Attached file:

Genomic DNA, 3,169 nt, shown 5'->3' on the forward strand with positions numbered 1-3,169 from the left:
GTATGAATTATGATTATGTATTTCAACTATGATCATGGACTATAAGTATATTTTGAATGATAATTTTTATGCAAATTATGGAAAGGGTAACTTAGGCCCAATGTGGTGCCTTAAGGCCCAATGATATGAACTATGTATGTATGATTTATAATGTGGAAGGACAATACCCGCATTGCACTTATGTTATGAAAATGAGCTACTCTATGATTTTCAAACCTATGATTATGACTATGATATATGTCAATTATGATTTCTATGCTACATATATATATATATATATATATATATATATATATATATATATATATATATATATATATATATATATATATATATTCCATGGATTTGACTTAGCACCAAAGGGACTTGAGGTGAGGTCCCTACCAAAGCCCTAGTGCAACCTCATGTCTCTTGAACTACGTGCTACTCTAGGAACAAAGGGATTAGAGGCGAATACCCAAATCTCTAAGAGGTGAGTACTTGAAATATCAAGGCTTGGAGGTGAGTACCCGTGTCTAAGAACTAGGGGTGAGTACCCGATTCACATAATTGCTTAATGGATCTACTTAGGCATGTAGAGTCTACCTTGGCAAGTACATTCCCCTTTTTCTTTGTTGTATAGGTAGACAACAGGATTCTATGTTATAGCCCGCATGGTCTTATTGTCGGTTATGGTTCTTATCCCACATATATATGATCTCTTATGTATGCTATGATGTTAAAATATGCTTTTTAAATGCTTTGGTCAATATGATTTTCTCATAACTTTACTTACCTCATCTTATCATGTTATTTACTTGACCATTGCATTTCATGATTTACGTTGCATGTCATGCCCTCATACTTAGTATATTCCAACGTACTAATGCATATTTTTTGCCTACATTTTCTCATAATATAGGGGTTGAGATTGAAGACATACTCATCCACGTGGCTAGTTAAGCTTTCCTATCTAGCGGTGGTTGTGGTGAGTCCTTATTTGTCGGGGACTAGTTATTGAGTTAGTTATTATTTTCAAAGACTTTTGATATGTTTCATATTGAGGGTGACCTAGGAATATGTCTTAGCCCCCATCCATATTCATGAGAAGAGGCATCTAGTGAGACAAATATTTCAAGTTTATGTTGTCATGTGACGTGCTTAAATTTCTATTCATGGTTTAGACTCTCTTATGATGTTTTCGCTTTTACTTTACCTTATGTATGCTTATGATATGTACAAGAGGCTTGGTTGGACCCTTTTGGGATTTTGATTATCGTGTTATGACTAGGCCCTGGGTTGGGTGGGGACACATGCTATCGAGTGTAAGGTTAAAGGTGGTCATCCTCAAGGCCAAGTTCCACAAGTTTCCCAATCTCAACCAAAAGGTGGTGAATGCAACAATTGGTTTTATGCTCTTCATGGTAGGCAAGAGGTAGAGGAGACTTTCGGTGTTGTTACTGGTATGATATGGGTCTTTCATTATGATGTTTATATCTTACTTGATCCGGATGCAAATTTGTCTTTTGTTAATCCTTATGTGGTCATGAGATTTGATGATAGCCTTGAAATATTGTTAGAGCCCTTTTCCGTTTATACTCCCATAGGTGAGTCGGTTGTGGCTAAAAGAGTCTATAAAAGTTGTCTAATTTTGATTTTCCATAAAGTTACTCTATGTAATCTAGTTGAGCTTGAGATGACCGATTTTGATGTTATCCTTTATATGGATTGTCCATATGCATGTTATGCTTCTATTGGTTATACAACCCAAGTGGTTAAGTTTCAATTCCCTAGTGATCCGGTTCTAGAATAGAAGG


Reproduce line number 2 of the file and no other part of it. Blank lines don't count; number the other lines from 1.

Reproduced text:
GTATGAATTATGATTATGTATTTCAACTATGATCATGGACTATAAGTATATTTTGAATGATAATTTTTATGCAAATTATGGAAAGGGTAACTTAGGCCCAATGTGGTGCCTTAAGGCCCAATGATATGAACTATGTATGTATGATTTATAATGTGGAAGGACAATACCCGCATTGCACTTATGTTATGAAAATGAGCTACTCTATGATTTTCAAACCTATGATTATGACTATGATATATGTCAATTATGATTTCTATGCTACATATATATATATATATATATATATATATATATATATATATATATATATATATATATATATATATATATATATATTCCATGGATTTGACTTAGCACCAAAGGGACTTGAGGTGAGGTCCCTACCAAAGCCCTAGTGCAACCTCATGTCTCTTGAACTACGTGCTACTCTAGGAACAAAGGGATTAGAGGCGAATACCCAAATCTCTAAGAGGTGAGTACTTGAAATATCAAGGCTTGGAGGTGAGTACCCGTGTCTAAGAACTAGGGGTGAGTACCCGATTCACATAATTGCTTAATGGATCTACTTAGGCATGTAGAGTCTACCTTGGCAAGTACATTCCCCTTTTTCTTTGTTGTATAGGTAGACAACAGGATTCTATGTTATAGCCCGCATGGTCTTATTGTCGGTTATGGTTCTTATCCCACATATATATGATCTCTTATGTATGCTATGATGTTAAAATATGCTTTTTAAATGCTTTGGTCAATATGATTTTCTCATAACTTTACTTACCTCATCTTATCATGTTATTTACTTGACCATTGCATTTCATGATTTACGTTGCATGTCATGCCCTCATACTTAGTATATTCCAACGTACTAATGCATATTTTTTGCCTACATTTTCTCATAATATAGGGGTTGAGATTGAAGACATACTCATCCACGTGGCTAGTTAAGCTTTCCTATCTAGCGGTGGTTGTGGTGAGTCCTTATTTGTCGGGGACTAGTTATTGAGTTAGTTATTATTTTCAAAGACTTTTGATATGTTTCATATTGAGGGTGACCTAGGAATATGTCTTAGCCCCCATCCATATTCATGAGAAGAGGCATCTAGTGAGACAAATATTTCAAGTTTATGTTGTCATGTGACGTGCTTAAATTTCTATTCATGGTTTAGACTCTCTTATGATGTTTTCGCTTTTACTTTACCTTATGTATGCTTATGATATGTACAAGAGGCTTGGTTGGACCCTTTTGGGATTTTGATTATCGTGTTATGACTAGGCCCTGGGTTGGGTGGGGACACATGCTATCGAGTGTAAGGTTAAAGGTGGTCATCCTCAAGGCCAAGTTCCACAAGTTTCCCAATCTCAACCAAAAGGTGGTGAATGCAACAATTGGTTTTATGCTCTTCATGGTAGGCAAGAGGTAGAGGAGACTTTCGGTGTTGTTACTGGTATGATATGGGTCTTTCATTATGATGTTTATATCTTACTTGATCCGGATGCAAATTTGTCTTTTGTTAATCCTTATGTGGTCATGAGATTTGATGATAGCCTTGAAATATTGTTAGAGCCCTTTTCCGTTTATACTCCCATAGGTGAGTCGGTTGTGGCTAAAAGAGTCTATAAAAGTTGTCTAATTTTGATTTTCCATAAAGTTACTCTATGTAATCTAGTTGAGCTTGAGATGACCGATTTTGATGTTATCCTTTATATGGATTGTCCATATGCATGTTATGCTTCTATTGGTTATACAACCCAAGTGGTTAAGTTTCAATTCCCTAGTGATCCGGTTCTAGAATAGAAGG